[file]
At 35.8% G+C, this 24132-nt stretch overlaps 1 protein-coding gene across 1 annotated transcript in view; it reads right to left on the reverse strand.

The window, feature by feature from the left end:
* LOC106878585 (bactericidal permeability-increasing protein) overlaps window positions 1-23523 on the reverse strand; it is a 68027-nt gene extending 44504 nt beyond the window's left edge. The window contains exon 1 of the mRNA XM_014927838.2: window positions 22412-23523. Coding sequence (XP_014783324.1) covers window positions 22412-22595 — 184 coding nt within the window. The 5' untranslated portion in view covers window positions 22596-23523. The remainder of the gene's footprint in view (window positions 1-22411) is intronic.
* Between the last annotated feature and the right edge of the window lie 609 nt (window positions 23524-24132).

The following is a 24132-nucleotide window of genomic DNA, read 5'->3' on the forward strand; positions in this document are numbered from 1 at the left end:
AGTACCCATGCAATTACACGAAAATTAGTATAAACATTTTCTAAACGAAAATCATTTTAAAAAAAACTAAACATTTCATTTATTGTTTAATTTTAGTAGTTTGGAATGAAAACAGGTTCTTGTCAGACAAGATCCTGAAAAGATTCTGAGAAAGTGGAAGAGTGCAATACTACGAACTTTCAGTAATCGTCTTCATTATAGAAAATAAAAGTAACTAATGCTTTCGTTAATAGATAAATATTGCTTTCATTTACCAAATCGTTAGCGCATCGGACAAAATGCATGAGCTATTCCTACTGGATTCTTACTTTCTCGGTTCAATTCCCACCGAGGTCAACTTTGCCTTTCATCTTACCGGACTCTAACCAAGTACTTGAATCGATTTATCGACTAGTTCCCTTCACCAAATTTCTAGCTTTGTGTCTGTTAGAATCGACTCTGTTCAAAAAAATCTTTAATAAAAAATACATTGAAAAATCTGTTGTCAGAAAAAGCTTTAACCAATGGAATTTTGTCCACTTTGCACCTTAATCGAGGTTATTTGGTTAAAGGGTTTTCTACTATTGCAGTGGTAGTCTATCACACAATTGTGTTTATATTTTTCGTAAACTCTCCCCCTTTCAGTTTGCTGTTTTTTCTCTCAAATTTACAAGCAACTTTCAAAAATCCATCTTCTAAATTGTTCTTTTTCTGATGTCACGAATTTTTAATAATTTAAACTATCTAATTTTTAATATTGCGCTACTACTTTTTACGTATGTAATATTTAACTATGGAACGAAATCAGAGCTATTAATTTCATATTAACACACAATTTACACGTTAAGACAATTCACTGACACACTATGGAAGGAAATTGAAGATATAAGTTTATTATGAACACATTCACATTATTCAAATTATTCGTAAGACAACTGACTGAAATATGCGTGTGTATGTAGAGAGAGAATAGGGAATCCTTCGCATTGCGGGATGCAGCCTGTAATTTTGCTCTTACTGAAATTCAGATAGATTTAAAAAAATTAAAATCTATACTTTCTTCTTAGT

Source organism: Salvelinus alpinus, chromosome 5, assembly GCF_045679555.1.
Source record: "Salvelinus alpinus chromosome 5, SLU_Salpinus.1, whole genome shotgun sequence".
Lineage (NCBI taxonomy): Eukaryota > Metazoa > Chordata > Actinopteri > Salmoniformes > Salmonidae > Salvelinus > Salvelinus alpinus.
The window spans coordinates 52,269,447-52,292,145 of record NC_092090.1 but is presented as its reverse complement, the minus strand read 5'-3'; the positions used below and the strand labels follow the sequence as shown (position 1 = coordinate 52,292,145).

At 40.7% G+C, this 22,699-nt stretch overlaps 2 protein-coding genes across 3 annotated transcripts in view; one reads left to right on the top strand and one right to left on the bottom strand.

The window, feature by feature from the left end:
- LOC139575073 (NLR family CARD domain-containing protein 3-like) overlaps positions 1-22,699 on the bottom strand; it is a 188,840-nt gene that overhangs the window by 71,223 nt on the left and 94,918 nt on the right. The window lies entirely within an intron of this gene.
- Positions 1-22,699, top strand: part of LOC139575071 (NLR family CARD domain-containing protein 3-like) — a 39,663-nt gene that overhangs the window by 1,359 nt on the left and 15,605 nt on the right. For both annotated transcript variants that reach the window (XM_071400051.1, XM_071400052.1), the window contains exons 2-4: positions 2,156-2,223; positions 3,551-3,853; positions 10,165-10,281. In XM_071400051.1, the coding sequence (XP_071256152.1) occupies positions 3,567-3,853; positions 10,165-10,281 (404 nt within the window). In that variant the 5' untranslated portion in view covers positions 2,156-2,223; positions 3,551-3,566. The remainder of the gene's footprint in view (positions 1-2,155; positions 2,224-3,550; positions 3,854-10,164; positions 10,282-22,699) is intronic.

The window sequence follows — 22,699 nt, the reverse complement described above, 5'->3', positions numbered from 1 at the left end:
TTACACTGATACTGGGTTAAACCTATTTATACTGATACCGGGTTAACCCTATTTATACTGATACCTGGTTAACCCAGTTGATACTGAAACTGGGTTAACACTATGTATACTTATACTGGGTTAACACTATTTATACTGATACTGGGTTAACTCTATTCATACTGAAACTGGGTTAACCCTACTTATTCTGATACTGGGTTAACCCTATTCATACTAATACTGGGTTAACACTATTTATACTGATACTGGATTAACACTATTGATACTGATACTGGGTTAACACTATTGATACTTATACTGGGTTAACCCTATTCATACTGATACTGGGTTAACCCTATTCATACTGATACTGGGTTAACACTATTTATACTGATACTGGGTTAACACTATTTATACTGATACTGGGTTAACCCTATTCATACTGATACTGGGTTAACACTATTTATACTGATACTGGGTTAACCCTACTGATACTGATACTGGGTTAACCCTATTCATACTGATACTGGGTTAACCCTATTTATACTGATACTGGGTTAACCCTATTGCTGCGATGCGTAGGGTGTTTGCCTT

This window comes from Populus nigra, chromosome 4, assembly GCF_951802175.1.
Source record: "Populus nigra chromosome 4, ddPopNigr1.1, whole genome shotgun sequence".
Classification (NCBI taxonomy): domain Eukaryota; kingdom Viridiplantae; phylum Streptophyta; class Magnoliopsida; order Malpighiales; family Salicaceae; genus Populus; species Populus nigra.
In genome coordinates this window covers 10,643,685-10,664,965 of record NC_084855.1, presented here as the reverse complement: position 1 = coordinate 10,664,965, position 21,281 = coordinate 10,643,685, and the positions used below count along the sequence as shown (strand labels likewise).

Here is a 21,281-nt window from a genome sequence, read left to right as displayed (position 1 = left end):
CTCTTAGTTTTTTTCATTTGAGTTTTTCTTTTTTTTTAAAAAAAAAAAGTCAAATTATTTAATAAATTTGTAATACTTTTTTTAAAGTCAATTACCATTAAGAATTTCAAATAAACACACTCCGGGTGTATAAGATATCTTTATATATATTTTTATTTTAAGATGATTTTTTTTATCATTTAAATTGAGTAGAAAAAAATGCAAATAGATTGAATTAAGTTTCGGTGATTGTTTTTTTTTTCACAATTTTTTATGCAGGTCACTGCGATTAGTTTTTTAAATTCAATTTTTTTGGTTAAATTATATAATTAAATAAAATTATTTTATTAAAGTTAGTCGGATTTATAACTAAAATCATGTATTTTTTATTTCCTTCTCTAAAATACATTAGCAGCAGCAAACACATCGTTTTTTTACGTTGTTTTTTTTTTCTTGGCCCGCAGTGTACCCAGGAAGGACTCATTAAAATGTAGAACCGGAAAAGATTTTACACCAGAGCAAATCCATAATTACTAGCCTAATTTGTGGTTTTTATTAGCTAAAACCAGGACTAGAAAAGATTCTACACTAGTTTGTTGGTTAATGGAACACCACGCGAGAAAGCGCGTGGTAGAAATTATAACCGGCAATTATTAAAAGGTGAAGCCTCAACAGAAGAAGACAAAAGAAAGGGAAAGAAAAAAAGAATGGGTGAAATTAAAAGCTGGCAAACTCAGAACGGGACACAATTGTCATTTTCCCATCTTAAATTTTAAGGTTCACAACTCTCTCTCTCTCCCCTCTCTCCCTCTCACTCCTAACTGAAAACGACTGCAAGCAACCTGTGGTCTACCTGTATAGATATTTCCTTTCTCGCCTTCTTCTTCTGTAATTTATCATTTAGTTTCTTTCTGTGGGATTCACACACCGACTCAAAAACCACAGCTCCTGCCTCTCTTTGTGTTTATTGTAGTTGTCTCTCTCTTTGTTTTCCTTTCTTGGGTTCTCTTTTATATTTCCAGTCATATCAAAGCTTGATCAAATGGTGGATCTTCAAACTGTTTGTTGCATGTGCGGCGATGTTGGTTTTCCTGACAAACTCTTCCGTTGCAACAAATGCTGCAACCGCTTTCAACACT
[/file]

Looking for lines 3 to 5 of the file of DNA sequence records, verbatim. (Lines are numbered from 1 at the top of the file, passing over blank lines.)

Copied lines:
* LOC106878585 (bactericidal permeability-increasing protein) overlaps window positions 1-23523 on the reverse strand; it is a 68027-nt gene extending 44504 nt beyond the window's left edge. The window contains exon 1 of the mRNA XM_014927838.2: window positions 22412-23523. Coding sequence (XP_014783324.1) covers window positions 22412-22595 — 184 coding nt within the window. The 5' untranslated portion in view covers window positions 22596-23523. The remainder of the gene's footprint in view (window positions 1-22411) is intronic.
* Between the last annotated feature and the right edge of the window lie 609 nt (window positions 23524-24132).

The following is a 24132-nucleotide window of genomic DNA, read 5'->3' on the forward strand; positions in this document are numbered from 1 at the left end: